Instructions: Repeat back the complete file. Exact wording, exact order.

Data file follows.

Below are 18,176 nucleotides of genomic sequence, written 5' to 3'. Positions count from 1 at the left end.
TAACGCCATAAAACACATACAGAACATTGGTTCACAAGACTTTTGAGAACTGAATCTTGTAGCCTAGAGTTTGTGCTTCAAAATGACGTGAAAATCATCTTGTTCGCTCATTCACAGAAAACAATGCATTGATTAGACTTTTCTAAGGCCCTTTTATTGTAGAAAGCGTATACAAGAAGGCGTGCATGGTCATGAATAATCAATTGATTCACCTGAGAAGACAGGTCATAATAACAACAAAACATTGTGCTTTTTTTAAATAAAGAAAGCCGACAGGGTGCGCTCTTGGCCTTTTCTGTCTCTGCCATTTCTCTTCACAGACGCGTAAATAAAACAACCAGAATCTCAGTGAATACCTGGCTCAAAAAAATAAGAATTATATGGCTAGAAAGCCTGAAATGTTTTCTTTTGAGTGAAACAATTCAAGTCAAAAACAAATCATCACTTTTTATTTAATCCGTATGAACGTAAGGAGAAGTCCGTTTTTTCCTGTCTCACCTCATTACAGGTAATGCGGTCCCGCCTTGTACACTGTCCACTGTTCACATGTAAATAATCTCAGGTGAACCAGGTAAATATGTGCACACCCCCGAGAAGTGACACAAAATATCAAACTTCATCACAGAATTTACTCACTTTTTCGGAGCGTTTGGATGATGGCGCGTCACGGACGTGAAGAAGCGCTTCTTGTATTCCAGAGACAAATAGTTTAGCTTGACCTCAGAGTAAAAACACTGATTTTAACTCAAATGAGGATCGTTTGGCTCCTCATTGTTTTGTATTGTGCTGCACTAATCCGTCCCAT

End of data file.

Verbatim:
Below are 18,176 nucleotides of genomic sequence, written 5' to 3'. Positions count from 1 at the left end.
TAACGCCATAAAACACATACAGAACATTGGTTCACAAGACTTTTGAGAACTGAATCTTGTAGCCTAGAGTTTGTGCTTCAAAATGACGTGAAAATCATCTTGTTCGCTCATTCACAGAAAACAATGCATTGATTAGACTTTTCTAAGGCCCTTTTATTGTAGAAAGCGTATACAAGAAGGCGTGCATGGTCATGAATAATCAATTGATTCACCTGAGAAGACAGGTCATAATAACAACAAAACATTGTGCTTTTTTTAAATAAAGAAAGCCGACAGGGTGCGCTCTTGGCCTTTTCTGTCTCTGCCATTTCTCTTCACAGACGCGTAAATAAAACAACCAGAATCTCAGTGAATACCTGGCTCAAAAAAATAAGAATTATATGGCTAGAAAGCCTGAAATGTTTTCTTTTGAGTGAAACAATTCAAGTCAAAAACAAATCATCACTTTTTATTTAATCCGTATGAACGTAAGGAGAAGTCCGTTTTTTCCTGTCTCACCTCATTACAGGTAATGCGGTCCCGCCTTGTACACTGTCCACTGTTCACATGTAAATAATCTCAGGTGAACCAGGTAAATATGTGCACACCCCCGAGAAGTGACACAAAATATCAAACTTCATCACAGAATTTACTCACTTTTTCGGAGCGTTTGGATGATGGCGCGTCACGGACGTGAAGAAGCGCTTCTTGTATTCCAGAGACAAATAGTTTAGCTTGACCTCAGAGTAAAAACACTGATTTTAACTCAAATGAGGATCGTTTGGCTCCTCATTGTTTTGTATTGTGCTGCACTAATCCGTCCCAT